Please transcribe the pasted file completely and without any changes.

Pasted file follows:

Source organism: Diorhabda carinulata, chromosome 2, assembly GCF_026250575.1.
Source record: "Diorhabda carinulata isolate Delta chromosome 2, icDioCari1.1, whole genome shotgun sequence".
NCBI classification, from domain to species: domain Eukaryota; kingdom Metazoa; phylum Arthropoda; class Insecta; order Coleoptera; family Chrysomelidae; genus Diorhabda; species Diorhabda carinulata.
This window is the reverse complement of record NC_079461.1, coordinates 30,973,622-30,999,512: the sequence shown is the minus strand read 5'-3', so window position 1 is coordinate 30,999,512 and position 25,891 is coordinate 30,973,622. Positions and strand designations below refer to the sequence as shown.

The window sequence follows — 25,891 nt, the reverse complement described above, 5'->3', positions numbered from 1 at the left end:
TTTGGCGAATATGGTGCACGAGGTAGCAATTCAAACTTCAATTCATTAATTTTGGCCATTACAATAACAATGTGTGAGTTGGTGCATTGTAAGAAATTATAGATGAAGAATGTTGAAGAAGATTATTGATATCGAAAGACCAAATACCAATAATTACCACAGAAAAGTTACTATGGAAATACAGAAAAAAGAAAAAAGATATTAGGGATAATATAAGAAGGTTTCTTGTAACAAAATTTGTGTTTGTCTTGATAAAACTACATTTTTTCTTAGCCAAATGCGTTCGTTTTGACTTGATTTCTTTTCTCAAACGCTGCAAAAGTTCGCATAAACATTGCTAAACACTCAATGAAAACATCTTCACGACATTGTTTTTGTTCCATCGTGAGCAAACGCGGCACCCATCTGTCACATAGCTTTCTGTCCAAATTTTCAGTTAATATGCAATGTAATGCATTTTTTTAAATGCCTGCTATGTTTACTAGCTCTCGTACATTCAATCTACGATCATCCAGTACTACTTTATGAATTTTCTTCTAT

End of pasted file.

Source organism: Diorhabda carinulata, chromosome 2, assembly GCF_026250575.1.
Source record: "Diorhabda carinulata isolate Delta chromosome 2, icDioCari1.1, whole genome shotgun sequence".
NCBI classification, from domain to species: domain Eukaryota; kingdom Metazoa; phylum Arthropoda; class Insecta; order Coleoptera; family Chrysomelidae; genus Diorhabda; species Diorhabda carinulata.
This window is the reverse complement of record NC_079461.1, coordinates 30,973,622-30,999,512: the sequence shown is the minus strand read 5'-3', so window position 1 is coordinate 30,999,512 and position 25,891 is coordinate 30,973,622. Positions and strand designations below refer to the sequence as shown.

The window sequence follows — 25,891 nt, the reverse complement described above, 5'->3', positions numbered from 1 at the left end:
TTTGGCGAATATGGTGCACGAGGTAGCAATTCAAACTTCAATTCATTAATTTTGGCCATTACAATAACAATGTGTGAGTTGGTGCATTGTAAGAAATTATAGATGAAGAATGTTGAAGAAGATTATTGATATCGAAAGACCAAATACCAATAATTACCACAGAAAAGTTACTATGGAAATACAGAAAAAAGAAAAAAGATATTAGGGATAATATAAGAAGGTTTCTTGTAACAAAATTTGTGTTTGTCTTGATAAAACTACATTTTTTCTTAGCCAAATGCGTTCGTTTTGACTTGATTTCTTTTCTCAAACGCTGCAAAAGTTCGCATAAACATTGCTAAACACTCAATGAAAACATCTTCACGACATTGTTTTTGTTCCATCGTGAGCAAACGCGGCACCCATCTGTCACATAGCTTTCTGTCCAAATTTTCAGTTAATATGCAATGTAATGCATTTTTTTAAATGCCTGCTATGTTTACTAGCTCTCGTACATTCAATCTACGATCATCCAGTACTACTTTATGAATTTTCTTCTAT